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Copyright © Kitley's Krypt
2013 RONDO AWARD
While at the Flashback Weekend convention, we were able to sit with actor Jonathan Breck and talk to him about his role in the JEEPERS CREEPERS films. Hereís what he had to say:
Kitleyís Krypt: Did you have any idea when you first landed the role as the Creeper in the first JEEPERS CREEPERS that it would turn into something like this, with the sequel, doing conventions appearances, and so on?
Jonathon Breck: No idea. When I first got the role, this was one of four films that Francis Coppola was making and they were all low budget features; by Hollywood standards they were low budget. We thought that maybe weíd get a limited release or something like that, and be at just selected theaters. We had no idea, and didnít even really know until about a week before it came out, when I got the call from him that it was going to out in over than 3000 theaters. So it was just like a snowball.
KK: As an actor, does it bother you at all to have your face hidden under all the makeup, since your real face is not being seen?
JB: No, it doesnít bother me at all. As a matter of fact, I think itís one of the strangest and greatest roles Iíve ever had. Itís like being a kid again. Running around scaring people, carrying a 14th century battleaxe. So I donít mind having the makeup at all. I think itís great. I mean the character definitely needs it. And itís been a real blessing to me too because I have a career outside of the JEEPERS CREEPERS movies and this way I can continued to do them and not just be known as synonymous with this character. I can continue to have a career outside of that.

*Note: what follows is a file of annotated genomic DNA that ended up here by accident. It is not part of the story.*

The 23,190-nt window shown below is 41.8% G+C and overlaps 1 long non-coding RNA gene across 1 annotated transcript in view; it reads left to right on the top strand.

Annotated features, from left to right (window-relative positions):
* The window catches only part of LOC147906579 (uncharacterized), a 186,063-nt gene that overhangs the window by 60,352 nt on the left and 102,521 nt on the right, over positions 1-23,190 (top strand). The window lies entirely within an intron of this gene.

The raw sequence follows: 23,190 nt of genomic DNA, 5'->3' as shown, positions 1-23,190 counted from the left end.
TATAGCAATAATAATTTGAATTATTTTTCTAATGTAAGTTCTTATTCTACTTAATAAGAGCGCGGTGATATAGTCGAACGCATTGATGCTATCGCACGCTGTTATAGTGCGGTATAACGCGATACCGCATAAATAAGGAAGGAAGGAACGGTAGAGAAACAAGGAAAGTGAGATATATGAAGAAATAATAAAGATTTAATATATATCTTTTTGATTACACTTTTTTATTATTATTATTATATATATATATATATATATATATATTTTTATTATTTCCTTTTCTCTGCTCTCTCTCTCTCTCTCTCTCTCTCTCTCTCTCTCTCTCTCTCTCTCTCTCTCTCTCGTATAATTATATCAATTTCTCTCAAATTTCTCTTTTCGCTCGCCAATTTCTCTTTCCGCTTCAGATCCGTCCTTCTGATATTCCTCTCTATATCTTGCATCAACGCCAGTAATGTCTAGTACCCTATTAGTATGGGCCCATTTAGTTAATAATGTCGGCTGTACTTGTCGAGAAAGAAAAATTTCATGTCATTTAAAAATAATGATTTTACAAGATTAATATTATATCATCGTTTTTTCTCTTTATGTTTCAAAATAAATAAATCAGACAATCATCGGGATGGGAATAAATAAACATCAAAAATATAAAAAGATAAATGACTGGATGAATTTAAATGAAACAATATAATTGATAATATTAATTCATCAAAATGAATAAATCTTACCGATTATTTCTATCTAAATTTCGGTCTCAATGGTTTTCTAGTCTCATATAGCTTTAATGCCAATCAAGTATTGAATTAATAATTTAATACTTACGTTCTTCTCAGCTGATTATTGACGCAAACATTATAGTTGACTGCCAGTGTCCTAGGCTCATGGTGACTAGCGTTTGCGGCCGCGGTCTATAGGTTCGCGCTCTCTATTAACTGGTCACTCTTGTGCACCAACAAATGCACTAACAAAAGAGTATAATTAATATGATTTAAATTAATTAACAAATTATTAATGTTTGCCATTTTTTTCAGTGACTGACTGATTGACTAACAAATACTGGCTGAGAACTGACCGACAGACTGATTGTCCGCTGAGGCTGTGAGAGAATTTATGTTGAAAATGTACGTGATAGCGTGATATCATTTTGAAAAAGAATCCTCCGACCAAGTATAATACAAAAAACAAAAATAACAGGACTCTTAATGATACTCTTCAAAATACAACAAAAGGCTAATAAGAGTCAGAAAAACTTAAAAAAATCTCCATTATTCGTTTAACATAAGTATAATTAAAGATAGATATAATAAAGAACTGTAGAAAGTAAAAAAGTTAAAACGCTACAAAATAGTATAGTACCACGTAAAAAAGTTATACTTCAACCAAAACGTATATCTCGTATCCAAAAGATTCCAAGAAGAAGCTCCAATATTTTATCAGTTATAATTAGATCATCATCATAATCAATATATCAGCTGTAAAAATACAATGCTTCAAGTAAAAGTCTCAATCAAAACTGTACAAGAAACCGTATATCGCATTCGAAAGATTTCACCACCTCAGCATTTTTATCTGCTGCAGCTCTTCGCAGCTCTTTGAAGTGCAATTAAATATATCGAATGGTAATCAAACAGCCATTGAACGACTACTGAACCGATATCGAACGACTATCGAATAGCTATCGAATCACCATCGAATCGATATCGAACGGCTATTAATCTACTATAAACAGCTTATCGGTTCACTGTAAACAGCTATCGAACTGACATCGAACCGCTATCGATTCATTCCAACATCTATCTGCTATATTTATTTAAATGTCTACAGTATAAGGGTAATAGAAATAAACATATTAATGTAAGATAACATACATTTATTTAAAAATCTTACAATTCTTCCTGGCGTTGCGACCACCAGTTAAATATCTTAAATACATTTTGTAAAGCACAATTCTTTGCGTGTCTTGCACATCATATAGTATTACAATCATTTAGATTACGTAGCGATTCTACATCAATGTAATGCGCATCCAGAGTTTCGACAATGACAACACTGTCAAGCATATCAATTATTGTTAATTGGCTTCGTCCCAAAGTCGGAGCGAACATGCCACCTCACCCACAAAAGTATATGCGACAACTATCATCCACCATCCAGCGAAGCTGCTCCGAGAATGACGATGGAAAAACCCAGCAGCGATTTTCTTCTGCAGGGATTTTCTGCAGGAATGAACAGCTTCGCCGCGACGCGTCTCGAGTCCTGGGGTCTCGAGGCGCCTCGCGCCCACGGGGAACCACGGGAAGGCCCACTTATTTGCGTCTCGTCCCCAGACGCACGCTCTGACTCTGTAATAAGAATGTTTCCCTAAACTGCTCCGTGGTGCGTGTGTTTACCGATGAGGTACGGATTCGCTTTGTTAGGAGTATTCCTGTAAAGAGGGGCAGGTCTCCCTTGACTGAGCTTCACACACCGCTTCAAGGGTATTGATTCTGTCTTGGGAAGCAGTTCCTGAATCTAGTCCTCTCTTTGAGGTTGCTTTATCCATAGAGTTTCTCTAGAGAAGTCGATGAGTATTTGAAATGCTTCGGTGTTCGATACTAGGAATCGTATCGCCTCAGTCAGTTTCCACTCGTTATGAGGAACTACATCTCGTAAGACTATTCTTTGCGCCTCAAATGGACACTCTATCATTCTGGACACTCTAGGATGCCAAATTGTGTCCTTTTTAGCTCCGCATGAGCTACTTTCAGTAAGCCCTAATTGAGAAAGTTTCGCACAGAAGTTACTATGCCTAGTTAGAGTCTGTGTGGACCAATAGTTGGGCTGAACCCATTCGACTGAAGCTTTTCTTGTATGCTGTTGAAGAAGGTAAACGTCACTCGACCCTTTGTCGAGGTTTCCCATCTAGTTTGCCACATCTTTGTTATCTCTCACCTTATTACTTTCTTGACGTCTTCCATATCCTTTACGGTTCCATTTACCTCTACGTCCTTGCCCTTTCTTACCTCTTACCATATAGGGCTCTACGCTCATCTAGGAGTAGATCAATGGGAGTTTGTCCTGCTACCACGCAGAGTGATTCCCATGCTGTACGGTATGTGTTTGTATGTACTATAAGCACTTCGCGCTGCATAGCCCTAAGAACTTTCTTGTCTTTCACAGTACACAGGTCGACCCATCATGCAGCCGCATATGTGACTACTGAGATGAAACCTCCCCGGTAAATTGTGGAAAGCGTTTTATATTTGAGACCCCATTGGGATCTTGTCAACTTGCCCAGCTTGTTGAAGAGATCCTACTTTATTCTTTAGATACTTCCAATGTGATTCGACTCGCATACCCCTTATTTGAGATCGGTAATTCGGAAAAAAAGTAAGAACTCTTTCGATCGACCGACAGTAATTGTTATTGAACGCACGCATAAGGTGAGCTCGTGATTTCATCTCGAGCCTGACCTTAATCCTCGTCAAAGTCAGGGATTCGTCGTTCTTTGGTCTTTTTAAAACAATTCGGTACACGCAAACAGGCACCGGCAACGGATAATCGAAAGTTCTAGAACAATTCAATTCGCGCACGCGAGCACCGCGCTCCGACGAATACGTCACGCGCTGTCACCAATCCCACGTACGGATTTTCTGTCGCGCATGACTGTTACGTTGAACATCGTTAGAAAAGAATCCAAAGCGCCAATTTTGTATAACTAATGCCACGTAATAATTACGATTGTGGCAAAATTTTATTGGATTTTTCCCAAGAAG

KK: If they end up doing more sequels, will you be there, if it was up to you?
JB: Yea, if itís up to me, Iíll say this. Iíll definitely consider more sequels. But a lot of things can happen when they start doing 3 and 4 and 5ÖIím really interested in working with the people that I worked with on the first and the second one. The director, Victor Salva, is really important. And the story is really important. If they really start to cheese the franchise down or dumb it down, Iíd really have to make a decision at that point. So I canít blindly say, ďyea, Iím in.Ē Itís important to me that they take the story and go to the next level with it. Or else Iíll do something else.
KK: How was it working with Victor Salva?
JB: Incredible. Such a talented filmmaker. Writer. Director. Heís a genius. And every time I work with him itís collaborative. Being our second film that weíve done together, we start to develop a bit of a shorthand. Itís nice working with someone that you have that kind of a connection with.
KK: Are you concerned about being typecast in horror roles?
JB: No, and for the very reason as I said earlier, cause Iím under all this latex and makeup, I donít think I run that risk as being typecast.
KK: How do you enjoy doing the conventions and meeting the fans?
JB: I think itís great. Iíve only been to two conventions actually so far. This is my second one. Iíve appeared at a couple them just to do some Q&A. But I didnít actually have a table or a booth and I didnít really get the kind of one-on-one interaction that I get when Iím actually here. I really like it, and I think itís important to get out and meet the fans. Because thereís nothing like horror fans, the best fans in the world, the most loyal fans in the world. I think itís important to get out and do it. I wonít ever be one of those personalities that youíll see at every convention just because Iím busy with the rest of my career. But Iím going to try and get out to a couple, maybe three shows a year. Stay out, stay present.